Medline ® Abstract for Reference 66
of 'Infusion reactions to systemic chemotherapy'
Successful desensitization to carboplatin in patients with systemic hypersensitivity reactions.
Broome CB, Schiff RI, Friedman HS
Med Pediatr Oncol. 1996;26(2):105.
Carboplatin is the drug of choice for the treatment of nonresectable astrocytomas in children, but patients who are intolerant may require cranial irradiation which is associated with significant morbidity. Hypersensitivity reactions, including urticaria, bronchospasm, and hypotension, have been reported in 1% to 30% of patients treated with carboplatin. Although a few patients have attempted to continue therapy following pretreatment with antihistamines and corticosteroids, most have had recurrent severe reactions and have discontinued therapy. Two children with a history of severe systemic reactions to carboplatin were pretreated with 1 to 2 mg/kg of oral prednisolone the night before and the morning of their infusion. The initial desensitization was carried out in the intensive care unit (ICU) using doses of 1, 2.5, 5, 10, 25, and 50 mg of carboplatin infused at 1 mg/min every 15 minutes. This was well-tolerated and the remainder of the dose was infused at the standard rate of 200 mg/hr. One patient continued to receive infusions in the clinic without any difficulty. The other patient tolerated a second infusion, but during his third he experienced a systemic reaction that required discontinuation of the infusion and treatment with diphenhydramine. Desensitization was repeated in the ICU with pretreatment with prednisolone, diphenhydramine, and ranitidine, starting with 0.1 mg of carboplatin, and increasing more slowly than in the first protocol. This was well-tolerated, and subsequent infusions have been administered beginning with 1 mg doses without adverse effects. Both boys continued therapy with carboplatin; their astrocytomas are stable and they are clinically well. The use of the desensitization protocol enabled them to avoid cranial irradiation and improved their chances for normal neurologic development.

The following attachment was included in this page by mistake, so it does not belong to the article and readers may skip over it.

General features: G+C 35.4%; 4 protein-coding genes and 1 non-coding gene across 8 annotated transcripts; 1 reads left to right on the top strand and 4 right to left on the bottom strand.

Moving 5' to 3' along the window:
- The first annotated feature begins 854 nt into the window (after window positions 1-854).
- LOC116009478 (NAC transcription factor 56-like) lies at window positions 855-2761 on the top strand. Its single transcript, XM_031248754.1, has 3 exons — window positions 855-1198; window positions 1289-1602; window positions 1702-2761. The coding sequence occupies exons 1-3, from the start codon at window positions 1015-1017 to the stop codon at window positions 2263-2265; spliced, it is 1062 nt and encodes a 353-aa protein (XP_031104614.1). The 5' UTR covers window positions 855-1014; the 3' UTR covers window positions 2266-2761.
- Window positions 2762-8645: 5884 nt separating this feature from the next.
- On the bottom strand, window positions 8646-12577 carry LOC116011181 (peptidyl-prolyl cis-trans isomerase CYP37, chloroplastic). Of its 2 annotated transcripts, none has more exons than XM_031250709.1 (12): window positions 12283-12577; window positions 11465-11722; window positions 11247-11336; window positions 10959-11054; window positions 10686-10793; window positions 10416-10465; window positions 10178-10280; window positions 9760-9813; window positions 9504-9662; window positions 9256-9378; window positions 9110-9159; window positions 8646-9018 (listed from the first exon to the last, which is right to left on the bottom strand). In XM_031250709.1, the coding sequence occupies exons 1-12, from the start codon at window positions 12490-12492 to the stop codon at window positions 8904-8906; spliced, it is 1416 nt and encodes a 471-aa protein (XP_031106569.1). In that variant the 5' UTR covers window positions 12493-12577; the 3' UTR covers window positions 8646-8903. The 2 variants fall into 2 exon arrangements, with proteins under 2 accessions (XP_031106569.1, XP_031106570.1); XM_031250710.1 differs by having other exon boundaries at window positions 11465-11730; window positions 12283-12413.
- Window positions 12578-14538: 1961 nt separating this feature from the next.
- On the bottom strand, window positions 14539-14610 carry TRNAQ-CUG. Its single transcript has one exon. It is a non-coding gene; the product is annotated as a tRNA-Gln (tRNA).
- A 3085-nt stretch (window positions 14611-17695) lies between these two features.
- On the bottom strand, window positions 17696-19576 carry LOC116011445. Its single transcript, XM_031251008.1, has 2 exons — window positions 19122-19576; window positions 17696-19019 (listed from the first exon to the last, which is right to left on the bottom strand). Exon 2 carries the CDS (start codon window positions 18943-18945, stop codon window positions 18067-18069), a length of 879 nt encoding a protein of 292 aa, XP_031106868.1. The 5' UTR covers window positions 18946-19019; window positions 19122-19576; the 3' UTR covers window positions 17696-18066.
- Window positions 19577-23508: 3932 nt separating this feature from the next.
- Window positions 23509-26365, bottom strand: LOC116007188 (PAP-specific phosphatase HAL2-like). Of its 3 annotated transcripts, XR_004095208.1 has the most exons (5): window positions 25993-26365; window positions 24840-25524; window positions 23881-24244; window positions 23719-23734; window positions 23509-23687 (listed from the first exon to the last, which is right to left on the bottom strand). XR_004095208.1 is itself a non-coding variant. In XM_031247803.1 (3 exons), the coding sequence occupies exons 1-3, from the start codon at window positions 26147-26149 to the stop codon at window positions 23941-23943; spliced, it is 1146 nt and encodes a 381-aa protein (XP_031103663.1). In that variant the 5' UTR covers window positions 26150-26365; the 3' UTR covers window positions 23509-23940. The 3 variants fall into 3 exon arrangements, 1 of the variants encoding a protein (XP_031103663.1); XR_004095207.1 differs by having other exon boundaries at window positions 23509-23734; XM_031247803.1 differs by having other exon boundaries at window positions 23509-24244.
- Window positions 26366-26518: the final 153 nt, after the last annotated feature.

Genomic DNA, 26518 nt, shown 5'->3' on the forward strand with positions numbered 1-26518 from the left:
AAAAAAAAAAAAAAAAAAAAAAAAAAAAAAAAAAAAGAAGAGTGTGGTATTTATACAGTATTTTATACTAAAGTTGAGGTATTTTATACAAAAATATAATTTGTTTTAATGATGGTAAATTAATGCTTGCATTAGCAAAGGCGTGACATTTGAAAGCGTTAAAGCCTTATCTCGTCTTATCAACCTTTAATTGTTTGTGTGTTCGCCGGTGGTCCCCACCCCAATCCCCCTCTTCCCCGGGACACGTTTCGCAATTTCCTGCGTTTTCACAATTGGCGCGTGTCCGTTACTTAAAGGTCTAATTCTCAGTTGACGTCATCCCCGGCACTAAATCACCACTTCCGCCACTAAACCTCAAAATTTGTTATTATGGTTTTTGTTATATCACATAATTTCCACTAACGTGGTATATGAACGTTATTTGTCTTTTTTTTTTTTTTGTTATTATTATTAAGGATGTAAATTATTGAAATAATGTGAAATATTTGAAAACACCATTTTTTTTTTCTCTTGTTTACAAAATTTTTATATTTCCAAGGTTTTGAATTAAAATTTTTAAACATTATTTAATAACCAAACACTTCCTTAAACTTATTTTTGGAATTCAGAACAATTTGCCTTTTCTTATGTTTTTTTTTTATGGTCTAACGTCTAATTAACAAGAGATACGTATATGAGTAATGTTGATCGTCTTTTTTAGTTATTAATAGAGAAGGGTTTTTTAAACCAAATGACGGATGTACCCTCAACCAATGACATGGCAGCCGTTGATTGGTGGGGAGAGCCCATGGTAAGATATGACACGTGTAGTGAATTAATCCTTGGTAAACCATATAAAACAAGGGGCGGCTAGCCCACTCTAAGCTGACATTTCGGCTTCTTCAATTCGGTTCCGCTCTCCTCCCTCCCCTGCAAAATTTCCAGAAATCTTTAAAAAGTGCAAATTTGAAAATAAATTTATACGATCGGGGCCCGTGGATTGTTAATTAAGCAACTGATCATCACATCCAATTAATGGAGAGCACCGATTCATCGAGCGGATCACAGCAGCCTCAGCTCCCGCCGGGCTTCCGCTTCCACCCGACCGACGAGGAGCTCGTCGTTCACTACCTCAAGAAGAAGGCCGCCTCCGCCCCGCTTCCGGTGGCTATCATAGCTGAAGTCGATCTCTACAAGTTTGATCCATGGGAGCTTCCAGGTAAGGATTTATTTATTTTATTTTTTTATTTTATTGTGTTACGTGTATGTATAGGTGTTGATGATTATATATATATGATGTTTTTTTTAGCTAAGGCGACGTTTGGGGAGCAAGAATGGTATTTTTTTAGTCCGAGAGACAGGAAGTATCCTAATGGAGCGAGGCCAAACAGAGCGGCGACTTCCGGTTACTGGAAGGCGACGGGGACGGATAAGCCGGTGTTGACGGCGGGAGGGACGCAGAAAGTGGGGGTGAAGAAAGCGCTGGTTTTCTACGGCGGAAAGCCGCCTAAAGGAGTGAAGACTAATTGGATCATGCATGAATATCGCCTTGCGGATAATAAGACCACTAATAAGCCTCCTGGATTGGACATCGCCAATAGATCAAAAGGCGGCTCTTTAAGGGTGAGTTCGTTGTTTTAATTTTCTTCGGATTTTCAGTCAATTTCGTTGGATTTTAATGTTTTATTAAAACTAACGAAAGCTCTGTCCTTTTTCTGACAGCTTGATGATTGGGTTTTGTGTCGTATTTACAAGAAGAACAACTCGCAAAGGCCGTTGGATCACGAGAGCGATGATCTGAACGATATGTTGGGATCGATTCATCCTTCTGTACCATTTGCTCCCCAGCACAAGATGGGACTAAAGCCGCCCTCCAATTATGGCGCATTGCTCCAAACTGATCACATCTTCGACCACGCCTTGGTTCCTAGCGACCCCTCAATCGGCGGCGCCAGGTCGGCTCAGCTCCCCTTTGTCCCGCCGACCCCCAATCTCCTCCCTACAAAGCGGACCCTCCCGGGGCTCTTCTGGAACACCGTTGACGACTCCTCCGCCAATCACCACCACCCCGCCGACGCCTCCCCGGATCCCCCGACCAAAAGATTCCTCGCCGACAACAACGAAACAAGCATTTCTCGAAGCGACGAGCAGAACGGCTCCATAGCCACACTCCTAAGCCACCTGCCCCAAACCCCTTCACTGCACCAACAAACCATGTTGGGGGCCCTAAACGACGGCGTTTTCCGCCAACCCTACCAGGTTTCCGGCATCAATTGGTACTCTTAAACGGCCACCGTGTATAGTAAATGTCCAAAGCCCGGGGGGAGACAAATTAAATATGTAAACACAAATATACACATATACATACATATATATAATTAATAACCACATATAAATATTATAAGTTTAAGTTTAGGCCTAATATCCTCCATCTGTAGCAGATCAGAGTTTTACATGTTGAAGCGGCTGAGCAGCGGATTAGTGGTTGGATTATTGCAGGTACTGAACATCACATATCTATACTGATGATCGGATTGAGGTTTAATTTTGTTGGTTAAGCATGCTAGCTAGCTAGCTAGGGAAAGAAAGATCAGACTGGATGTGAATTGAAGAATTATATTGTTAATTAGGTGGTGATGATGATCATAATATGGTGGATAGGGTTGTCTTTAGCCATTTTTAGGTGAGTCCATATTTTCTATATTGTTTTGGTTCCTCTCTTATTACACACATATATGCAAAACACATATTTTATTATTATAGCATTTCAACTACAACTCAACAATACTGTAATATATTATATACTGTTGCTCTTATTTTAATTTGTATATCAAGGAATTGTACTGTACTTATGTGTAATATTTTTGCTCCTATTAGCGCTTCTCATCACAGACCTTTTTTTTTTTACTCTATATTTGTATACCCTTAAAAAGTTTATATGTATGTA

Department of Pediatrics, Duke University Medical Center, Durham, North Carolina 27710, USA.